A house lit up with Christmas lights is a beautiful sight to behold. But stringing lights across your roof and around your home can be a real safety hazard if you’re not careful. So before you flip the switch to dazzle friends and family with your spectacular light show, take a few moments to run through a quick safety checklist.
Before you string up a single strand of lights, carefully check them for cracked cords, frayed ends or loose connections.
The combination of shorts in electrical lights and a tinder-dry tree can be deadly.There are 250 Christmas tree fires and 14 related deaths each year, according to the U.S. Fire Administration. So keep your tree well-watered. Not only will it stay fresh and green, but it might also keep your house from burning down.
Modern lights have fused plugs, preventing sparks in case of a short circuit. Ditch old strands of lights that don’t have fuses and get a set of newer, safer lights.
If bulbs have burned out, replace them right away, but make sure you use the correct wattage bulbs.
Water and debris can get into outdoor sockets, so make sure outdoor lights are plugged into a ground fault circuit interrupter outlet to reduce the risk of shorts and shocks.
Don’t use tacks, nails or screws to hang lights, which can pierce the cable and become electrified. Use insulated hooks instead.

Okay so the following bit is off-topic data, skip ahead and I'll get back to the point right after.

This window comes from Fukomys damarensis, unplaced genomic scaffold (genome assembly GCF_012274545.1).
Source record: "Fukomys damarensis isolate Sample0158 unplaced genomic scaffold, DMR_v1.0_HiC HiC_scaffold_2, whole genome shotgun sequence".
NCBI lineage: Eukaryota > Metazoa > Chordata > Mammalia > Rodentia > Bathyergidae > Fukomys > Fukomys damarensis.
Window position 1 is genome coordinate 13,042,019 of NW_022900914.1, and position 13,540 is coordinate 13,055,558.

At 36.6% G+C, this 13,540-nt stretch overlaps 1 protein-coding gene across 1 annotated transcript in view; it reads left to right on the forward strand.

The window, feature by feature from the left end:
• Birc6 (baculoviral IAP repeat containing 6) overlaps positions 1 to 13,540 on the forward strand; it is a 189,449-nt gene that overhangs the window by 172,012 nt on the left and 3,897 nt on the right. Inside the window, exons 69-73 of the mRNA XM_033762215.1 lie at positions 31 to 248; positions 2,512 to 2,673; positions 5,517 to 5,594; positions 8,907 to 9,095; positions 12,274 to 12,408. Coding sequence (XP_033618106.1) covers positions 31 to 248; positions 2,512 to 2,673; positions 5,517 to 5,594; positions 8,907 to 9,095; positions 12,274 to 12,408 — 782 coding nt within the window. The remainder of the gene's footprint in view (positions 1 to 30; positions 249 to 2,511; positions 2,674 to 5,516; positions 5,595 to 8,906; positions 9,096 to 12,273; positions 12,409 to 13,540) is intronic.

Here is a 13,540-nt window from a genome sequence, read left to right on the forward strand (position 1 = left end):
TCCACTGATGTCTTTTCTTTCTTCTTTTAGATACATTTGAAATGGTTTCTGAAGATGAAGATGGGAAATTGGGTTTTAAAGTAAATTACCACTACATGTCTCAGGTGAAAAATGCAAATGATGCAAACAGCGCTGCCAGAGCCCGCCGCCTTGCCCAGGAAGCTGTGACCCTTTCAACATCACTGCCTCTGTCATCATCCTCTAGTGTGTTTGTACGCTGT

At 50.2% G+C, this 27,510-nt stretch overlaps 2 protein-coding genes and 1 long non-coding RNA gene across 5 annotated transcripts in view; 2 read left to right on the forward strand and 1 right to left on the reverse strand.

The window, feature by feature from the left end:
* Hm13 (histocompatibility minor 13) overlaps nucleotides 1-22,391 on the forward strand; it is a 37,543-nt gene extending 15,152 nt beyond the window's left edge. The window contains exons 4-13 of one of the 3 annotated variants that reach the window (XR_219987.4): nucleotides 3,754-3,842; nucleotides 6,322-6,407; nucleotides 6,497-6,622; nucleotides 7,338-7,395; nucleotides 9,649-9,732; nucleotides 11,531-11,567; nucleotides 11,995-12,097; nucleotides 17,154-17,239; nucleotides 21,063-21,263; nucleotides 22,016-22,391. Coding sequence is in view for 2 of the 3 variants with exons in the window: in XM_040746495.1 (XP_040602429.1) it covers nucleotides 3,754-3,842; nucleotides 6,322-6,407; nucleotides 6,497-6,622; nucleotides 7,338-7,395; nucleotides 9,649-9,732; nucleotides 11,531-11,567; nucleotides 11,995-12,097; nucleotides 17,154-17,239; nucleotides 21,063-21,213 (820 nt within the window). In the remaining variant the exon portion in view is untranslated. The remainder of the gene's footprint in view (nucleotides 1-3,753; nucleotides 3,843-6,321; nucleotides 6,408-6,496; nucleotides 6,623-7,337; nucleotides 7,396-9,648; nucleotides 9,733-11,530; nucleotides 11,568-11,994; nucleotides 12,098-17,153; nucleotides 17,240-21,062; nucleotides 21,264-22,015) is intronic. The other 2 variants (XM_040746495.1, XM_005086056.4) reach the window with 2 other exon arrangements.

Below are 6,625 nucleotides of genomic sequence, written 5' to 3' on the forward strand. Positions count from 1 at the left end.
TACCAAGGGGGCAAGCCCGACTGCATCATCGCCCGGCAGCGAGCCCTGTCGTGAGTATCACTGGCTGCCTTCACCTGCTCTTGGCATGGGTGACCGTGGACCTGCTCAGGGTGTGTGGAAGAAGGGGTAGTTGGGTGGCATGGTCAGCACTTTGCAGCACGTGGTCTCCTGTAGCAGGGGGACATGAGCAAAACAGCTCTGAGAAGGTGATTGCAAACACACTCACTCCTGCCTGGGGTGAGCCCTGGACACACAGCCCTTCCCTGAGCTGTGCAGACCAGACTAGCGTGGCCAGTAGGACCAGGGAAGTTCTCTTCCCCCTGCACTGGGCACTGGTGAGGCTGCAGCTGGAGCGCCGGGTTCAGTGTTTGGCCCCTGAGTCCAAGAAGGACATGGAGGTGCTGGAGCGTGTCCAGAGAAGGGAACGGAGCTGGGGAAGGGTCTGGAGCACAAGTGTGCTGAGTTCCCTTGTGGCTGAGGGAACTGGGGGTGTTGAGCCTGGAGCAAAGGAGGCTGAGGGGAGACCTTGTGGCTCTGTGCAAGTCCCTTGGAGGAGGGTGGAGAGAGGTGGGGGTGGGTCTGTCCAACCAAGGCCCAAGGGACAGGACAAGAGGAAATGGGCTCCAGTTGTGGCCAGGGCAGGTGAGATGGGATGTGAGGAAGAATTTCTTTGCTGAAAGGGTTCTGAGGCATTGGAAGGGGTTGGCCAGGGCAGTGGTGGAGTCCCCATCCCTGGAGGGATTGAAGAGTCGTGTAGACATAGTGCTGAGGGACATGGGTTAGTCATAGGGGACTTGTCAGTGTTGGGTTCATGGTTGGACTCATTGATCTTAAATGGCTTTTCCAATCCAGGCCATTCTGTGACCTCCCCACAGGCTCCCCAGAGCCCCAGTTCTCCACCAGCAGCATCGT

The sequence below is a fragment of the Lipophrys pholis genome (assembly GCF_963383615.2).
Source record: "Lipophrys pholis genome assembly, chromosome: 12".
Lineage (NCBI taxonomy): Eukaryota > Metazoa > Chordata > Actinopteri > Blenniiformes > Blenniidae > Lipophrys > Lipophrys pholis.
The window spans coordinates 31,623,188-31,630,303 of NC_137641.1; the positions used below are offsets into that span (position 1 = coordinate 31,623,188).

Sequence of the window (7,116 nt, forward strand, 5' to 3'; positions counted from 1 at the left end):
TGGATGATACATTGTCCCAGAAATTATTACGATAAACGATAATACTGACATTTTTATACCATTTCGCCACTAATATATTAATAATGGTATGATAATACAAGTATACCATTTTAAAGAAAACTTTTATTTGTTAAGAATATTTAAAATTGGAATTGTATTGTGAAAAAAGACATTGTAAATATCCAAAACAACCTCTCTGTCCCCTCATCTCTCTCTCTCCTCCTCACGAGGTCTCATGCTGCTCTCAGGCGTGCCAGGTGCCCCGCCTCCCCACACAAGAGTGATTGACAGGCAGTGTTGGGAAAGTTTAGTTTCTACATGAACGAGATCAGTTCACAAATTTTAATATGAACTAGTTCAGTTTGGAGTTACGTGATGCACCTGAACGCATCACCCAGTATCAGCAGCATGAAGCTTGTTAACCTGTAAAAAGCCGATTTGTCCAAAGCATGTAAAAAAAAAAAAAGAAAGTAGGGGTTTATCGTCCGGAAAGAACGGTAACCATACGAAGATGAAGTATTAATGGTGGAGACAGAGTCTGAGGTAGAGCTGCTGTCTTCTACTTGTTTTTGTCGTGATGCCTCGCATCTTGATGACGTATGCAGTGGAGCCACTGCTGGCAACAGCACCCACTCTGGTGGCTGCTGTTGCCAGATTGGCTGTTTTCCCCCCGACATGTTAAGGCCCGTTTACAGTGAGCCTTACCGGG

When running extension cords along the ground, make sure to elevate plugs and connectors with a brick to keep snow, water and debris out of the connections. Also, tape down any ground-level extensions cords to prevent people from tripping over them.
Not all lights are rated for outdoor use. Indoor lights often have thinner insulation, which which can become cracked and damaged when exposed to the elements outdoors. So make sure the ones you string up on the house belong out there.
Don’t leave Christmas lights running when you go to bed at night or when you leave the house.
When you put your lights back into storage after the holidays, make sure to put them in a well-sealed container to prevent possible water damage and to block hungry rodents looking to turn the cords into lunch.
Adam Verwymeren is a Networx – http://www.networx.com – writer.